Long time tribute installed on The Long Paddock
Images from left to right – The Woodcutters, The Barge, Cut and Smoko.
Artworks should start a conversation – so the saying goes, and this week The Long Paddock Committee (LPC) are hoping to start a few conversations with visitors about the timber industry in the region with the installation of four major public artworks across the touring route.
In 2011, The LPC received funding through the Riverina Red Gum Regional Employment and Community Development Fund to undertake its Tribute to Timber project. The project involves the installation of four public artworks along the route, within the Murray, Deniliquin and Conargo Shires that will celebrate the significance of the region’s timber heritage.
Community consultations were held across the Shires to gather information about the timber industry and what it means to the local community. This information was used to invite submissions from artists for the sculpture designs.
Two artists were commissioned to design, build and install the artworks across the southern end of The Long Paddock – Cobb Highway Touring Route. Jonathan Leahy was commissioned to install “Cut” in Deniliquin with Geoff Hocking commissioned to install “Smoko” at Pretty Pine in the Conargo Shire, with “The Woodcutters” and “ The Barge” at Mathoura and Moama respectively. Both of the artists have previously worked with the Long Paddock Committee on the ARTback – sculptures of The Long Paddock project in 2009. The project is worth $103 000 and aims to encourage further visitation to the region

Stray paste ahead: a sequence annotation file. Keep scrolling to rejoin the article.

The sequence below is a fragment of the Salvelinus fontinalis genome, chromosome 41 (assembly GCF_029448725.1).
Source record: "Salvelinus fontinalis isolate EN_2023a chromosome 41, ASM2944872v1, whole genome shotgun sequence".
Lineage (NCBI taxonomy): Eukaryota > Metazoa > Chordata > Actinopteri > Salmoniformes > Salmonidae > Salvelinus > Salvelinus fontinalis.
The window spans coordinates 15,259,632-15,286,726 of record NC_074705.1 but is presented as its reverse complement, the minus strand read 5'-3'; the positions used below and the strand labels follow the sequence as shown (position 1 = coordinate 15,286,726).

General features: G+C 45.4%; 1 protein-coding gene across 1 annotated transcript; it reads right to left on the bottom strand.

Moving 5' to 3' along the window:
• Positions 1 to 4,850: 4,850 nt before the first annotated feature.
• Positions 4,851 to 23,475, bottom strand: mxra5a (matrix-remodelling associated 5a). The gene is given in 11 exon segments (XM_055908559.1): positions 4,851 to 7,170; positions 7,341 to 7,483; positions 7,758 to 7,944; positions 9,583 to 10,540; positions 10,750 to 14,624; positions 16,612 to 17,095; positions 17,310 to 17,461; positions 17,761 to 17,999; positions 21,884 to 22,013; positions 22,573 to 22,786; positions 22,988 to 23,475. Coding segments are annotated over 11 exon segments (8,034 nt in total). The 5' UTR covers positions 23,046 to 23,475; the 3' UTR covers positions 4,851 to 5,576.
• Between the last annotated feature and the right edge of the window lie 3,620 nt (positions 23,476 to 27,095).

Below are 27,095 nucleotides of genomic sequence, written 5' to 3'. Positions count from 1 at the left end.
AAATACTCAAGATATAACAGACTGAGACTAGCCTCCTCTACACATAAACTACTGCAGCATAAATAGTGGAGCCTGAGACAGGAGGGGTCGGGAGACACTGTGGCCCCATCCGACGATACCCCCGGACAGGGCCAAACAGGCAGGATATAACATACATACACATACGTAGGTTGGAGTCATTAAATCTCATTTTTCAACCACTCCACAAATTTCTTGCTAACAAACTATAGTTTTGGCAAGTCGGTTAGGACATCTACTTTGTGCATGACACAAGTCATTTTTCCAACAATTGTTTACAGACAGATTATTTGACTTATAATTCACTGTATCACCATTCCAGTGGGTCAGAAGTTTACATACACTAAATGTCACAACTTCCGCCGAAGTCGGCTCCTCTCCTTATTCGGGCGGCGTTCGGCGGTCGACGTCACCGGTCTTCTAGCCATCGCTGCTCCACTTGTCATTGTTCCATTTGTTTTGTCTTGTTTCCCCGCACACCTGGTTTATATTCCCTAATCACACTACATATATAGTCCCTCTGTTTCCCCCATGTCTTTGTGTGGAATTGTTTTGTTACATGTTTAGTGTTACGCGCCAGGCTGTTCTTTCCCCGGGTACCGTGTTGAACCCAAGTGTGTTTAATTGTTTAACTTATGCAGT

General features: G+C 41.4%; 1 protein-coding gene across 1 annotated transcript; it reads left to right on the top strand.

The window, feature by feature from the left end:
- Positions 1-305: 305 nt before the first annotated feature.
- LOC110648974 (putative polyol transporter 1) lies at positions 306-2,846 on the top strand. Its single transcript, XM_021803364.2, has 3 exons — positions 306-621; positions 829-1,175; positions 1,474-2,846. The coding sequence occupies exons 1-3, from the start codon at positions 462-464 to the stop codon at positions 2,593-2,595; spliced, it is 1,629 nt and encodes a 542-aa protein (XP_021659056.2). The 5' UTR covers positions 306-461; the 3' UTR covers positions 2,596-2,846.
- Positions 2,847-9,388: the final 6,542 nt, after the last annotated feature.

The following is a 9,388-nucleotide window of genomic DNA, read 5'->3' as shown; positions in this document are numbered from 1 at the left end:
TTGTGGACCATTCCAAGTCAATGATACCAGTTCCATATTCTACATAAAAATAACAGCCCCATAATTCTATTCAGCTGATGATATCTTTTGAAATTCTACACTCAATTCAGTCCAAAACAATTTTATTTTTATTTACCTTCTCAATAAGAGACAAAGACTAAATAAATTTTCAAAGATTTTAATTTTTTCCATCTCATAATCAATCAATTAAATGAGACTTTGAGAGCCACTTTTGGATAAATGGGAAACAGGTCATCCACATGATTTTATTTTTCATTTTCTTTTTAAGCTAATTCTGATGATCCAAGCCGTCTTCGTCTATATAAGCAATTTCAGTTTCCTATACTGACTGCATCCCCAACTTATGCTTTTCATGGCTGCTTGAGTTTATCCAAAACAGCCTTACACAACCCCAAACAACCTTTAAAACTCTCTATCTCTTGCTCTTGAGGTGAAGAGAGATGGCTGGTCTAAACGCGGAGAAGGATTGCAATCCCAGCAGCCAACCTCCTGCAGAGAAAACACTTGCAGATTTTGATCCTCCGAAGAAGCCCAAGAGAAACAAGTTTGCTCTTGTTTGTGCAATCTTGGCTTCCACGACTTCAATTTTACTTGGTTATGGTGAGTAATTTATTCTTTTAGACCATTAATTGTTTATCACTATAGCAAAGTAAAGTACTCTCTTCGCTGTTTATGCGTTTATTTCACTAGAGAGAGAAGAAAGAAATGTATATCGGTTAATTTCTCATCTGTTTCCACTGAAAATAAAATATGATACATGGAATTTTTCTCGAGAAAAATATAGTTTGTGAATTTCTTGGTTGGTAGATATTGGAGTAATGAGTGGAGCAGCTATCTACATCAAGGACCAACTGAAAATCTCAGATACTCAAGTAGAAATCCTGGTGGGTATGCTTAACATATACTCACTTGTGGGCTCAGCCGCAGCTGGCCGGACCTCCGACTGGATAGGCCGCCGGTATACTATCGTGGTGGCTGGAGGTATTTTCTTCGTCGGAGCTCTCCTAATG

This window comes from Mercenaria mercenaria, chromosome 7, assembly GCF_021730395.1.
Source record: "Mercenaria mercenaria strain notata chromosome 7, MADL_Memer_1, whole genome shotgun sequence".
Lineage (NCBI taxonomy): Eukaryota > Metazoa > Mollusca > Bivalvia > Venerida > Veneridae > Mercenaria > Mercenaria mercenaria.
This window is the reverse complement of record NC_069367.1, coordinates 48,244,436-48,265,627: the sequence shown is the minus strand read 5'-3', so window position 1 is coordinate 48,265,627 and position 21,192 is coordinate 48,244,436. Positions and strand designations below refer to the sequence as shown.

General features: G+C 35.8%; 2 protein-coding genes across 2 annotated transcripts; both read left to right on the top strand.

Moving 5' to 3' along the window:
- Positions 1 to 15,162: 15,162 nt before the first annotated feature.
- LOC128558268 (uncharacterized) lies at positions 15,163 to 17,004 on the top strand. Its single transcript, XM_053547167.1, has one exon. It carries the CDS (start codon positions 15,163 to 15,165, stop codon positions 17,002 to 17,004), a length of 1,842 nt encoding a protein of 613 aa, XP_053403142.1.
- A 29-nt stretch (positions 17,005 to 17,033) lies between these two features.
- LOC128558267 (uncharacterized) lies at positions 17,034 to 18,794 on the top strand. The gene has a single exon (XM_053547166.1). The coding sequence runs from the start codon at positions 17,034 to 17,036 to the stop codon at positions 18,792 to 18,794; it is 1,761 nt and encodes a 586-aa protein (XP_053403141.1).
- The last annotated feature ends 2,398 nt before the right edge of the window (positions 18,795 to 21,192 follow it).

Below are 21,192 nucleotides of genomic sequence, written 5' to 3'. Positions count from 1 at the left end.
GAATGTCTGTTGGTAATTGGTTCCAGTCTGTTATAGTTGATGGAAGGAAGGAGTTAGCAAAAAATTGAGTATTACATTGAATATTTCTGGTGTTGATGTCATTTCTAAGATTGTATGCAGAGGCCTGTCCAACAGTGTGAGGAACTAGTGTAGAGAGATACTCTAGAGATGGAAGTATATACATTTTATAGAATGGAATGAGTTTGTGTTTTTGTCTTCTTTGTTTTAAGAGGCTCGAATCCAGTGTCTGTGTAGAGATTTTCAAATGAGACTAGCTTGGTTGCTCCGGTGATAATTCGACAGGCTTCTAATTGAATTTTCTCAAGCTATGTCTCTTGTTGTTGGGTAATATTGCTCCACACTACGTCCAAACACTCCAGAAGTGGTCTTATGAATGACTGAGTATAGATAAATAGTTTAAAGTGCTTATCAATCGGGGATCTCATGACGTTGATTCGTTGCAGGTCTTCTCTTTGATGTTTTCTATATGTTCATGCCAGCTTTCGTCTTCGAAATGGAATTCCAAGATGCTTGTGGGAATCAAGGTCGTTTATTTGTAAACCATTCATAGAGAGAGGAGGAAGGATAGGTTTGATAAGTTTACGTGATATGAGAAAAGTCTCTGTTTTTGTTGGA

All of the sculptures are designed to pay tribute to the significant economic and social contribution of the timber industry to the region. “ It is fitting that the new sculptures are designed to bring visitors to the region, so that the timber industry’s significant regional economic contribution continues” said Peter McCrabb, President of the LPC . “ The Long Paddock sculptures are well known and the four new artworks will ensure the collection continues to attract visitors to our region” Mr McCrabb added.
The Moama sculpture “The Barge” depicts the often “happy” barge masters who moved the sawn logs to the wharves at Echuca. In Mathoura, a timber town, timber cutters are depicted using various tools in “The Woodcutters” – it also depicts the skill of timber cutters in managing the forests. In Denilquin, “Cut” depicts a giant cross bench saw slicing through a piece of redgum while at Pretty Pine “Smoko” depicts a timber cutter relaxing on a red gum log. The pieces reflect the traditions and stories of the timber industry as told by the local communities.